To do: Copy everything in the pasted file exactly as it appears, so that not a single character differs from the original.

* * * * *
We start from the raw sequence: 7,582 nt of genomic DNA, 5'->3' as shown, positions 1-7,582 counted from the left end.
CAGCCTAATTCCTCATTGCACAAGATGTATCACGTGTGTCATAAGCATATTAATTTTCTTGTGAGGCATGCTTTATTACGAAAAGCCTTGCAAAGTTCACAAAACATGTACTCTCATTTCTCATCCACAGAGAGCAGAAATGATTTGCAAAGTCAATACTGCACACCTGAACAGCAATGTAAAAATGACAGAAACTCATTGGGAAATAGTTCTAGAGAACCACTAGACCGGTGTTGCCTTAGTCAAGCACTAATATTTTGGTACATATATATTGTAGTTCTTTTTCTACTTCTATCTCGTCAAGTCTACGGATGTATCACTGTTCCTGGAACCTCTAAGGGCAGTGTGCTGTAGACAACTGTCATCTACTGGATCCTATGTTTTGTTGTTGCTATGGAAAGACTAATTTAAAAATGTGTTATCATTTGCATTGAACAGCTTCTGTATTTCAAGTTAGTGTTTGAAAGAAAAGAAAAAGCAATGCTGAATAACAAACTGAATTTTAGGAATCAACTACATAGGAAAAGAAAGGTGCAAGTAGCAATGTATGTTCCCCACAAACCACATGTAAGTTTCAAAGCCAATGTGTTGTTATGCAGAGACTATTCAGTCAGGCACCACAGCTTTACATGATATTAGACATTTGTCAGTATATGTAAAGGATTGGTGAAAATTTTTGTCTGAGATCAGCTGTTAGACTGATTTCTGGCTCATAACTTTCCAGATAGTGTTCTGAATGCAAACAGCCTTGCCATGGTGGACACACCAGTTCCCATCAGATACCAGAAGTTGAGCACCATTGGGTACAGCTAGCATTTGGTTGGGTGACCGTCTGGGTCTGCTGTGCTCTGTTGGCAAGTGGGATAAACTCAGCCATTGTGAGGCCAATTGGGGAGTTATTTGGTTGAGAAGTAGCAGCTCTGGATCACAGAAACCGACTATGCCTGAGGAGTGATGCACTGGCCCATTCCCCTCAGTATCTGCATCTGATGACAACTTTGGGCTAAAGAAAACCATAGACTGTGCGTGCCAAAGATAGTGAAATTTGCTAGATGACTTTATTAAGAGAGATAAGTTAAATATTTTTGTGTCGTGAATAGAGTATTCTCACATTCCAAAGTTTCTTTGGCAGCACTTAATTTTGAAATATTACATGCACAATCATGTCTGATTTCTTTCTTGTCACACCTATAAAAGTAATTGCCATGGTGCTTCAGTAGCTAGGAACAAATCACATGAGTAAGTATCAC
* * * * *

We start from the raw sequence: 7,582 nt of genomic DNA, 5'->3' as shown, positions 1-7,582 counted from the left end.
CAGCCTAATTCCTCATTGCACAAGATGTATCACGTGTGTCATAAGCATATTAATTTTCTTGTGAGGCATGCTTTATTACGAAAAGCCTTGCAAAGTTCACAAAACATGTACTCTCATTTCTCATCCACAGAGAGCAGAAATGATTTGCAAAGTCAATACTGCACACCTGAACAGCAATGTAAAAATGACAGAAACTCATTGGGAAATAGTTCTAGAGAACCACTAGACCGGTGTTGCCTTAGTCAAGCACTAATATTTTGGTACATATATATTGTAGTTCTTTTTCTACTTCTATCTCGTCAAGTCTACGGATGTATCACTGTTCCTGGAACCTCTAAGGGCAGTGTGCTGTAGACAACTGTCATCTACTGGATCCTATGTTTTGTTGTTGCTATGGAAAGACTAATTTAAAAATGTGTTATCATTTGCATTGAACAGCTTCTGTATTTCAAGTTAGTGTTTGAAAGAAAAGAAAAAGCAATGCTGAATAACAAACTGAATTTTAGGAATCAACTACATAGGAAAAGAAAGGTGCAAGTAGCAATGTATGTTCCCCACAAACCACATGTAAGTTTCAAAGCCAATGTGTTGTTATGCAGAGACTATTCAGTCAGGCACCACAGCTTTACATGATATTAGACATTTGTCAGTATATGTAAAGGATTGGTGAAAATTTTTGTCTGAGATCAGCTGTTAGACTGATTTCTGGCTCATAACTTTCCAGATAGTGTTCTGAATGCAAACAGCCTTGCCATGGTGGACACACCAGTTCCCATCAGATACCAGAAGTTGAGCACCATTGGGTACAGCTAGCATTTGGTTGGGTGACCGTCTGGGTCTGCTGTGCTCTGTTGGCAAGTGGGATAAACTCAGCCATTGTGAGGCCAATTGGGGAGTTATTTGGTTGAGAAGTAGCAGCTCTGGATCACAGAAACCGACTATGCCTGAGGAGTGATGCACTGGCCCATTCCCCTCAGTATCTGCATCTGATGACAACTTTGGGCTAAAGAAAACCATAGACTGTGCGTGCCAAAGATAGTGAAATTTGCTAGATGACTTTATTAAGAGAGATAAGTTAAATATTTTTGTGTCGTGAATAGAGTATTCTCACATTCCAAAGTTTCTTTGGCAGCACTTAATTTTGAAATATTACATGCACAATCATGTCTGATTTCTTTCTTGTCACACCTATAAAAGTAATTGCCATGGTGCTTCAGTAGCTAGGAACAAATCACATGAGTAAGTATCAC